PS I love time line — I love seeing my friends pictures I love knowing what their life has been as well as what it is…ignoring the past doesn't mean you are living more in the now necessarily — the past did happen and we can learn from it and grow.

  37. Sunita Pillay says:

    Thanks for reading, Ross!

  38. Sunita Pillay says:

    Hi Lucy, for me FB became addictive and toxic, and when you have an addiction you have to cut it off at the roots. In this case, there was no way to live with moderation. But in general, I appreciate your viewpoint. Thanks for reading! -Sunita

  39. Vision_Quest2 says:

    And, assuming one is relatively young, possibly college-educated and/or a reformed debauched partier, etc. but involved in the competitive straight-job marketplace, Timeline will be sure to enrich reputation management specialists' coffers …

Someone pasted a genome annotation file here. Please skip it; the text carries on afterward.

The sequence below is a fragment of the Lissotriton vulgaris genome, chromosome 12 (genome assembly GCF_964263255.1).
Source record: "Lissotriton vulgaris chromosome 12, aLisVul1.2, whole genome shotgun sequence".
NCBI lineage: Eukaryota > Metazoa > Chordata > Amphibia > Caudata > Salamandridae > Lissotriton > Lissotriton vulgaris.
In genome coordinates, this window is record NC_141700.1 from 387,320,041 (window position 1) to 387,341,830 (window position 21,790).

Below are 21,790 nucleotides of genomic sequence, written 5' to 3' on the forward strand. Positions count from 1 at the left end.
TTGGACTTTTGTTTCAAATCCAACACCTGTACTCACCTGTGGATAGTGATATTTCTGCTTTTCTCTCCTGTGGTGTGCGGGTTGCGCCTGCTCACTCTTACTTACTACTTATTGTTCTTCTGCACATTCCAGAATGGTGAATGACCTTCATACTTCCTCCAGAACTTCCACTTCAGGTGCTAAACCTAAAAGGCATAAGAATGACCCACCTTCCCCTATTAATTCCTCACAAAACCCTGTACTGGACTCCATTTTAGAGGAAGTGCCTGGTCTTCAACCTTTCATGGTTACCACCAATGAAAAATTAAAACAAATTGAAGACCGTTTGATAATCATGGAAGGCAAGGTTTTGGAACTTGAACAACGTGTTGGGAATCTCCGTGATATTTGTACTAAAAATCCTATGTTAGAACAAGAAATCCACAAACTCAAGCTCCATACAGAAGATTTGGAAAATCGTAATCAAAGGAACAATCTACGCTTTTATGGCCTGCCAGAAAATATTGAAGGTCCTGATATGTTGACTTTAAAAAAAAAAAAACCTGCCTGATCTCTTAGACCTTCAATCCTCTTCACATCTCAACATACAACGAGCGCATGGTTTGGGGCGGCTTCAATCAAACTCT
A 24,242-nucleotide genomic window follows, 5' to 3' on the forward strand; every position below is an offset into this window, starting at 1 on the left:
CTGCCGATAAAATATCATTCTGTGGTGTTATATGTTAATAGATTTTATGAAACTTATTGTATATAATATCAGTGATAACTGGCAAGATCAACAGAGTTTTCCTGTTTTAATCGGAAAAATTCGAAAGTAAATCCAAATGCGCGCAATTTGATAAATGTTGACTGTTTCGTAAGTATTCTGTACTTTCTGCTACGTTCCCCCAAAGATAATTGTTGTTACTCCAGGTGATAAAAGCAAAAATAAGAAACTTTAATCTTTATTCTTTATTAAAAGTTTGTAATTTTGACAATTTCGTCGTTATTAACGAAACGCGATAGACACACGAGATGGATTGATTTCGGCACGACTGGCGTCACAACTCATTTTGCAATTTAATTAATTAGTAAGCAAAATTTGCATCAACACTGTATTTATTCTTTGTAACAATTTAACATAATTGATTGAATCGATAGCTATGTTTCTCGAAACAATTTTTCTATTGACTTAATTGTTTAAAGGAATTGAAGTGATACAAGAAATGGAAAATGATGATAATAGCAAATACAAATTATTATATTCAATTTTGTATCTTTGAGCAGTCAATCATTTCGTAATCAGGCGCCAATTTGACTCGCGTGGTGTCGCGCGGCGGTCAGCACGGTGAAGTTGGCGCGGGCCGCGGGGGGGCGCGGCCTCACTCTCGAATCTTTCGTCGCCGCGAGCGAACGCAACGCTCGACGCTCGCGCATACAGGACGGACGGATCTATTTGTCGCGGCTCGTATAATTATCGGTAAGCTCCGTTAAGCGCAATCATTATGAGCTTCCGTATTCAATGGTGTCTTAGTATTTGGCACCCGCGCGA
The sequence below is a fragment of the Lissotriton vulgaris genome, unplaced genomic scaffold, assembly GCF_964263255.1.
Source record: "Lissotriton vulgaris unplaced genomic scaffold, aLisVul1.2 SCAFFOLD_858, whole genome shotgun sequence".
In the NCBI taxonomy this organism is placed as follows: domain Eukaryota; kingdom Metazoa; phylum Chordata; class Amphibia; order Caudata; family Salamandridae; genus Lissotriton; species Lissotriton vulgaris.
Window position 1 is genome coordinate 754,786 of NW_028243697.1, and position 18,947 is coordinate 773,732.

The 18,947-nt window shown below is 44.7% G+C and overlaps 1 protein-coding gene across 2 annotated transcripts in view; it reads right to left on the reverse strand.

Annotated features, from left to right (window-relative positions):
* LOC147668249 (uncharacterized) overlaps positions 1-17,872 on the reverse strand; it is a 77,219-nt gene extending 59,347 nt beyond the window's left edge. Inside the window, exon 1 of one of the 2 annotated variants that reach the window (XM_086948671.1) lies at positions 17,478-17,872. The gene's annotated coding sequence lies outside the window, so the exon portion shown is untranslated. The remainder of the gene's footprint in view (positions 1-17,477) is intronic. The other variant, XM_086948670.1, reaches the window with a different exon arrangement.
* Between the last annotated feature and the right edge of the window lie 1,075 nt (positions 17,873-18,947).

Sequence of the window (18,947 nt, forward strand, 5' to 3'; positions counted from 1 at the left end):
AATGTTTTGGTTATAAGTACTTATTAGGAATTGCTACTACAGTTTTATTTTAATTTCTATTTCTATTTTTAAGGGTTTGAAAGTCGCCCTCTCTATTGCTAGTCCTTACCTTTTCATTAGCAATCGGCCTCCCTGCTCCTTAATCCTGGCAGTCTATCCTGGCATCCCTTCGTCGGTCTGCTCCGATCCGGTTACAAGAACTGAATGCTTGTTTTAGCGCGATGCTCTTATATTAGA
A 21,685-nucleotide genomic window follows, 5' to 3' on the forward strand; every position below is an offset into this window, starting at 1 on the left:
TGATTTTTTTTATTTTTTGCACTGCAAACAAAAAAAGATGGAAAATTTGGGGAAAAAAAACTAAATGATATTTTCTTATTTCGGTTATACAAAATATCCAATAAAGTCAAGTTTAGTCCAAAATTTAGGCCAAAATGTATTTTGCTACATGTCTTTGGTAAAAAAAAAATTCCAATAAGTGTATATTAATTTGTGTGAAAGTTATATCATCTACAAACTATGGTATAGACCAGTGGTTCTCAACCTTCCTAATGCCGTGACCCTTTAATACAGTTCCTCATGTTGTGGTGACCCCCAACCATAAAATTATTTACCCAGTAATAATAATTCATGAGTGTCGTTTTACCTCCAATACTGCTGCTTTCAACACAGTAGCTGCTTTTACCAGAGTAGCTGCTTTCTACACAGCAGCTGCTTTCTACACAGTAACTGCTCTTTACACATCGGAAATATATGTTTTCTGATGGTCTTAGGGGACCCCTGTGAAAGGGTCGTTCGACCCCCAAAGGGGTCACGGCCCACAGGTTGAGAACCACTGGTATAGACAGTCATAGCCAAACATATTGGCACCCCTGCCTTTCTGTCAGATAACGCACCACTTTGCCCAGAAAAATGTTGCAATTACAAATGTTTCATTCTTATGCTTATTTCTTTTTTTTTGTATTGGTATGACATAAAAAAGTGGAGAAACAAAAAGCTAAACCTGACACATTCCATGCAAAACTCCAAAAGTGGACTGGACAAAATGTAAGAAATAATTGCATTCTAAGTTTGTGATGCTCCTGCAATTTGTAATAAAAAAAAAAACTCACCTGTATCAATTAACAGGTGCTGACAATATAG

40. Sunita Pillay says:

    Easier said than done, Falatehan. For me, there was plenty wrong with Facebook, thus the article. Moderation works for some people regarding FB, but not for me. Thanks for reading! -Sunita

  41. Yogi says:

    I respect your decision as well. But as a freelance writer, I'd imagine FB is a conduit to disseminate your information. I will not be sharing this to my couple thousand friends of FB because the irony would be too great. I think the timeline is wonderful and I choose very consciously to stay connected on FB to the many people whom mean a great deal to me but I know would rarely be able to connect at this point in our lives in any other way.

  42. Sunita Pillay says:

    Hi Yogi, yes, I did agonize over the promoting of my writing aspect of all of this, but I realized my mental health was more important. And I believe my readers will manifest through ways other than me being on FB. This article is a case in point, I suppose. The irony, to me, is fun. I'm a fan of irony. Thanks for reading the piece and sharing your thoughts! Peace, Sunita